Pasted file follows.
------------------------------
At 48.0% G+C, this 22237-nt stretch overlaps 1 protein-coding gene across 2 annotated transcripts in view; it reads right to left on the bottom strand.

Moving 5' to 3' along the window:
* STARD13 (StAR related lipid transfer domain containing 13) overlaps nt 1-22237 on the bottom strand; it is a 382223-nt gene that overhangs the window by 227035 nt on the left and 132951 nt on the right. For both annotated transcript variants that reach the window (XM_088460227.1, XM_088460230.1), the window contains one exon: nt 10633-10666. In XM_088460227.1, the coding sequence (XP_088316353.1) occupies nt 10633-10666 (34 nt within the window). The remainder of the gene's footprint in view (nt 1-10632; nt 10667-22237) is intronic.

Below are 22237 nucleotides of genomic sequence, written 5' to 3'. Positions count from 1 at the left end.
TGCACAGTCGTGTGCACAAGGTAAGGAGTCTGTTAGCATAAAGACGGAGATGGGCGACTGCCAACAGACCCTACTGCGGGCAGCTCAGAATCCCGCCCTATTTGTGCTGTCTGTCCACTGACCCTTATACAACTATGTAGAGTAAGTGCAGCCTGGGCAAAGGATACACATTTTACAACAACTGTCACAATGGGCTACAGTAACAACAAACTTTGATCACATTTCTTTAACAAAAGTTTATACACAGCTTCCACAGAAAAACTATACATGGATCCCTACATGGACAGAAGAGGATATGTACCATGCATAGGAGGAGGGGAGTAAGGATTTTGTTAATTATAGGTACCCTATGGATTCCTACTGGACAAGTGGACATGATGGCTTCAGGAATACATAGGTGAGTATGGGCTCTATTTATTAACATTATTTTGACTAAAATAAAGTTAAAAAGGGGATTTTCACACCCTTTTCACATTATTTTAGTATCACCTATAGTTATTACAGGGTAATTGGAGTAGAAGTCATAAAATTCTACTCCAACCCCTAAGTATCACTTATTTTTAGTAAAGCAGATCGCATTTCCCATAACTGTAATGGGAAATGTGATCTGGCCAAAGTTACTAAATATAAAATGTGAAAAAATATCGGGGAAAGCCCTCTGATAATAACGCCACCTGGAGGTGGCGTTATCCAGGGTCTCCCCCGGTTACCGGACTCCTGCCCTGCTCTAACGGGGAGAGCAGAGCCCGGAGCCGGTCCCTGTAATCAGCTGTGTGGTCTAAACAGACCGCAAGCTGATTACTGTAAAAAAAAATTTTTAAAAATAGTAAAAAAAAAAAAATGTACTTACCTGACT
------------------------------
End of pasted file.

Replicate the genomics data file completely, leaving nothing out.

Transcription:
At 48.0% G+C, this 22237-nt stretch overlaps 1 protein-coding gene across 2 annotated transcripts in view; it reads right to left on the bottom strand.

Moving 5' to 3' along the window:
* STARD13 (StAR related lipid transfer domain containing 13) overlaps nt 1-22237 on the bottom strand; it is a 382223-nt gene that overhangs the window by 227035 nt on the left and 132951 nt on the right. For both annotated transcript variants that reach the window (XM_088460227.1, XM_088460230.1), the window contains one exon: nt 10633-10666. In XM_088460227.1, the coding sequence (XP_088316353.1) occupies nt 10633-10666 (34 nt within the window). The remainder of the gene's footprint in view (nt 1-10632; nt 10667-22237) is intronic.

Below are 22237 nucleotides of genomic sequence, written 5' to 3'. Positions count from 1 at the left end.
TGCACAGTCGTGTGCACAAGGTAAGGAGTCTGTTAGCATAAAGACGGAGATGGGCGACTGCCAACAGACCCTACTGCGGGCAGCTCAGAATCCCGCCCTATTTGTGCTGTCTGTCCACTGACCCTTATACAACTATGTAGAGTAAGTGCAGCCTGGGCAAAGGATACACATTTTACAACAACTGTCACAATGGGCTACAGTAACAACAAACTTTGATCACATTTCTTTAACAAAAGTTTATACACAGCTTCCACAGAAAAACTATACATGGATCCCTACATGGACAGAAGAGGATATGTACCATGCATAGGAGGAGGGGAGTAAGGATTTTGTTAATTATAGGTACCCTATGGATTCCTACTGGACAAGTGGACATGATGGCTTCAGGAATACATAGGTGAGTATGGGCTCTATTTATTAACATTATTTTGACTAAAATAAAGTTAAAAAGGGGATTTTCACACCCTTTTCACATTATTTTAGTATCACCTATAGTTATTACAGGGTAATTGGAGTAGAAGTCATAAAATTCTACTCCAACCCCTAAGTATCACTTATTTTTAGTAAAGCAGATCGCATTTCCCATAACTGTAATGGGAAATGTGATCTGGCCAAAGTTACTAAATATAAAATGTGAAAAAATATCGGGGAAAGCCCTCTGATAATAACGCCACCTGGAGGTGGCGTTATCCAGGGTCTCCCCCGGTTACCGGACTCCTGCCCTGCTCTAACGGGGAGAGCAGAGCCCGGAGCCGGTCCCTGTAATCAGCTGTGTGGTCTAAACAGACCGCAAGCTGATTACTGTAAAAAAAAATTTTTAAAAATAGTAAAAAAAAAAAAATGTACTTACCTGACT